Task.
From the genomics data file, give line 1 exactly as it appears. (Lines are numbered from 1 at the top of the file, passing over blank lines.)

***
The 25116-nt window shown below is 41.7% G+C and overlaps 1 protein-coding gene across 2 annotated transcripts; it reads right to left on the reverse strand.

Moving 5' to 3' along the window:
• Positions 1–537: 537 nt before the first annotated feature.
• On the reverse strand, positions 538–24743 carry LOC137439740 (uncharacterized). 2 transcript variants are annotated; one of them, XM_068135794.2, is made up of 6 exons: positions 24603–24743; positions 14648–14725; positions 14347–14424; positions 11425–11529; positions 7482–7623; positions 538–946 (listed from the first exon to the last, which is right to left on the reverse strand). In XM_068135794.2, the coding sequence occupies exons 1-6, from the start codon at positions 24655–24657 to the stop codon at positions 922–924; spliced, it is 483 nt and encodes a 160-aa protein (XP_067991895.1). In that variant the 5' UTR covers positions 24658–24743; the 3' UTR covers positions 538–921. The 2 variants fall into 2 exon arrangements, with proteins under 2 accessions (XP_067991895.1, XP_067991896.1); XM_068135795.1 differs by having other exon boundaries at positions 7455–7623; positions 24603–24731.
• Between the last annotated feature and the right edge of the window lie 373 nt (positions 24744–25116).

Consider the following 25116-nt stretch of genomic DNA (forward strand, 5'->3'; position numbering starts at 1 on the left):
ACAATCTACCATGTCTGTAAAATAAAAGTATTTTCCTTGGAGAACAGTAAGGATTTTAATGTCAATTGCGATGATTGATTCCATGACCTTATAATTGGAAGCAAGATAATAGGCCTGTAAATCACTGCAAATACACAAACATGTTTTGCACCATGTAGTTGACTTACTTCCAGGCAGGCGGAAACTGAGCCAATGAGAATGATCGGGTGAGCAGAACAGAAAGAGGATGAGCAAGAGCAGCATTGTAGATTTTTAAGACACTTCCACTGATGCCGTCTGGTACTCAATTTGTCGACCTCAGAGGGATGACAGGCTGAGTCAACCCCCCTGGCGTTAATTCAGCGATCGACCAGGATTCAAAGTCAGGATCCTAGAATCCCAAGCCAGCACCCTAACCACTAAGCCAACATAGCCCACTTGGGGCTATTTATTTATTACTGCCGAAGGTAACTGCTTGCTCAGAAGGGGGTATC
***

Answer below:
The 25116-nt window shown below is 41.7% G+C and overlaps 1 protein-coding gene across 2 annotated transcripts; it reads right to left on the reverse strand.